A Thick Existence

Over coffee this morning, I read an old short story by Stephen King (about a middle-aged woman named Jax — imagine that), and I kept going back to reread a certain phrase. I read it like five times over. A 60-something wife looks at her aging husband and thinks, this isn’t life; this is merely practicing to be old. Later in the tale, there is a reference to life at their age being “thin.”

As happens all too often, it got me thinking (unsurprising, given King’s writing, of which I am a longtime fan).

When I look back on my life, which is becoming easier to do, as I now have more years behind me than in front of me, what do I want to see and remember? Scrimping every dime in case there’s an emergency? Spending precious hours and days of my time off on “stuff that needs done around here,” instead of achieving a healthier balance? Working endless hours so I can manage to continually miss out on spending time with family and friends?

Should we have put the money we saved back towards installing a fence around the back yard for Remy instead of planning a trip to NYC? Probably. Except, no. Sure, it would have been nice and convenient, but truth be told, I’d rather take Remy to the dog park and play with him in a huge space where he can run around with other pups. So the fence can wait. For the last nine years, I’ve taken dogs out on leashes in the pouring rain, during blizzards, and when my yard was covered in ice. I can do it a while longer. Why? Because I want to live a life that’s thick; heavy, and webbed with great memories that stick to my soul. Because I’m willing to roll the dice against a “rainy day” when I might need that money for “when something goes wrong.” That which feeds the soul has to take precedence once in a while, and I’m aware it’s not without risk. But what an exciting ride…

Of course, this is not to say that I want to live life without a thought for the future. We do have pension plans and some extra measures in place, but by no means are we wealthy. We won’t live large in our “golden years,” but hopefully we’ll live sufficiently, with the intent to not be a burden on our children.

So, the fence can wait. So can the replacement of the main floor window treatments. It’s OK to not dive into a second mortgage so I can have a nice kitchen, when I have done just fine, cooking for large numbers in my cramped little galley. We will make do with the at-times limited comforts of our space, and be grateful that we have it.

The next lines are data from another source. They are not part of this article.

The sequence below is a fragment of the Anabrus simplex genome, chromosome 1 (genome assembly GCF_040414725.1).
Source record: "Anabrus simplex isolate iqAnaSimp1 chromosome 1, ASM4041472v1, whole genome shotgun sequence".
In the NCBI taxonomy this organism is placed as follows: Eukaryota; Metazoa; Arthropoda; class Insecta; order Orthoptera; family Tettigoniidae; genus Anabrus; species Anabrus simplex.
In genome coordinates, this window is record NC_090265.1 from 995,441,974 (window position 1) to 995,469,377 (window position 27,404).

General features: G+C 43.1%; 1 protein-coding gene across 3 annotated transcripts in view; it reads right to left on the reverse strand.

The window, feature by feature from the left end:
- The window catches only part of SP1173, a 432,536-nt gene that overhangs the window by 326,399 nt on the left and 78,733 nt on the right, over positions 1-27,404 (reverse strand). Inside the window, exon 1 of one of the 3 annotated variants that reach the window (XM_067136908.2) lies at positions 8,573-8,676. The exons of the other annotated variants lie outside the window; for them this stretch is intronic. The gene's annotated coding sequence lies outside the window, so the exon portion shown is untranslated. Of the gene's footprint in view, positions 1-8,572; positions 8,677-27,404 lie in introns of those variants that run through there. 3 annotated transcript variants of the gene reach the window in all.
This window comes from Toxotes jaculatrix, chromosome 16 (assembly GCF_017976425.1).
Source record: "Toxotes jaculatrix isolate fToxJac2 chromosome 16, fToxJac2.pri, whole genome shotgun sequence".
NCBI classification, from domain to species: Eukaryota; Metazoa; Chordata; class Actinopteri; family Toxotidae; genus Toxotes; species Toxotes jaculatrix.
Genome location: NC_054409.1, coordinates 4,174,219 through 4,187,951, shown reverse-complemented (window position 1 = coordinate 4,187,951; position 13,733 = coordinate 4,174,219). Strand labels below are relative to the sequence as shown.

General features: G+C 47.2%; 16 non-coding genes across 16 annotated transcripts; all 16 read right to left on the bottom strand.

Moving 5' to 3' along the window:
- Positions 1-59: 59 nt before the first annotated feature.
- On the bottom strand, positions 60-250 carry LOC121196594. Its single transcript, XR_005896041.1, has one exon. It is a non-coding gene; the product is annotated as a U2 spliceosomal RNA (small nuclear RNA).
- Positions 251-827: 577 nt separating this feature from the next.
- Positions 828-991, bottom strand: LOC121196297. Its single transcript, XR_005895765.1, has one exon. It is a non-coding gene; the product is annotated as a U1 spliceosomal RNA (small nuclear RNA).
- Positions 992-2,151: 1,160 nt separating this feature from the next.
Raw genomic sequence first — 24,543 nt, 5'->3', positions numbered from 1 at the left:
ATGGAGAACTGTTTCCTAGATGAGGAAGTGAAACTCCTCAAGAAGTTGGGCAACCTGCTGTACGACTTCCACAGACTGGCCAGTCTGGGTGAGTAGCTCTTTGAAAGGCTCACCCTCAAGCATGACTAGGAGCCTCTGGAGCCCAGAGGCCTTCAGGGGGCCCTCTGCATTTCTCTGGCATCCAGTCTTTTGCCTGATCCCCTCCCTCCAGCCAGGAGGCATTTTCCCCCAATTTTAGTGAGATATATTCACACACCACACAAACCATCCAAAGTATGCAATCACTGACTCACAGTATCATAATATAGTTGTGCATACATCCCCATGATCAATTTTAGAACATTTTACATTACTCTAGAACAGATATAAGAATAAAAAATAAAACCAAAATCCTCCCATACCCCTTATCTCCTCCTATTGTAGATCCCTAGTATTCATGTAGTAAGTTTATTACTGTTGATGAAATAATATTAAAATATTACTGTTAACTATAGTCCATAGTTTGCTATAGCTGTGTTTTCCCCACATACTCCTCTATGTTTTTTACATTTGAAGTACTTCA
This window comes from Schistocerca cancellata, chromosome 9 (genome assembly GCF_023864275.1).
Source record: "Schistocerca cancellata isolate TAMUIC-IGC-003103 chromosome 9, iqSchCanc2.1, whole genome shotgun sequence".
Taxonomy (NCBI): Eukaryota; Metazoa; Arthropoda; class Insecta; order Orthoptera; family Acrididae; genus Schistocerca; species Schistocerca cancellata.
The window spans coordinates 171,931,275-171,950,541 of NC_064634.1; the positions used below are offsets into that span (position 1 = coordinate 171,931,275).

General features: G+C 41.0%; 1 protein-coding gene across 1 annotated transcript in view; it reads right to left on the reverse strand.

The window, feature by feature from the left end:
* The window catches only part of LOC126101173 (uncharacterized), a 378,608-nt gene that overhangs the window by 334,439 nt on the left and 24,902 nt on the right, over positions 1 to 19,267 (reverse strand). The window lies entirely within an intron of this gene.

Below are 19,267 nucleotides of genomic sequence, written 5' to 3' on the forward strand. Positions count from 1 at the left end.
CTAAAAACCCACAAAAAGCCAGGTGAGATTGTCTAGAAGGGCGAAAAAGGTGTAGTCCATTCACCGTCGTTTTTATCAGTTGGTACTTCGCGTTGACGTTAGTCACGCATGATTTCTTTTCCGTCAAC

Instead, we’ll go on vacations. We’ll buy those fun bunk beds for the grandsons. I’ll put a lid on obsessing over how many calories I consume in a day, or how that pair of jeans makes me look fat. For now, within the boundaries of finances, time and wisdom, I will live a thick life — thick with silliness, walks, reading, family, friends, travel, and memories. I want to do all these things while I am still able, and not look back 20 years from now — possibly when I’m less able, or even unable — and regret my choice to be safe and frugal, as opposed to choosing to feel young and free while I still had the ability and the opportunity.

It’s all about that balance, isn’t it?

4 thoughts on “A Thick Existence

  1. David

    Well said Finkster!
    I have long believed that one of the most important words to incorporate into one’s life is “Perspective.” When we live within a healthy perspective, it is there that balance seems to find itself. As I approach, with each passing year, the reality that my days only have a finite number left to them I find I live more simply. The joys in my life that resound with staying power are all the simple things in life. Sitting on a deck with my Baby, sipping coffee as we watch the sun rise above the mountains. Watching a Granddaughter grin uncontrollably after singing Christmas Carols in the town square. Walking hand in hand with the one you love, so full of life that words would be an intrusion. That’s the stuff of living large! I have done the other kind and found it full of tension, where tension did not belong.

    So, I now know that when I gaze in retrospect at life it will be the simple things that I hope my memory will be able to recall. Loved the Post Ms. Fink, as always prompted thought from this old brain. You are significant.

    1. Rat Fink Post author

      So well written, my friend. You are living large indeed! Funny how it takes some of us decades to finally get it figured out. My days of “wanting it all” waned and vanished as I grew up and just a bit wiser. Maybe it’s a phase many of us need to outlast. All that is probably meant for someone, but not me.

      You got it nailed!

  2. Ross

    This reminds me of an episode of Northern Exposure where Chris, the DJ, talks about the moral of the grasshopper and the ant, although I can’t remember which one is the wise one to think of the future and which is the fool for living in the moment, but either way, it approaches things in a very black and white manner, which is absurd and entirely disconnected from the everyday grays, or in your terms the balance. I’d like more balance in my own life, for sure.

    PS. what in the heck is a “pension plan”? [yes I’m kidding]


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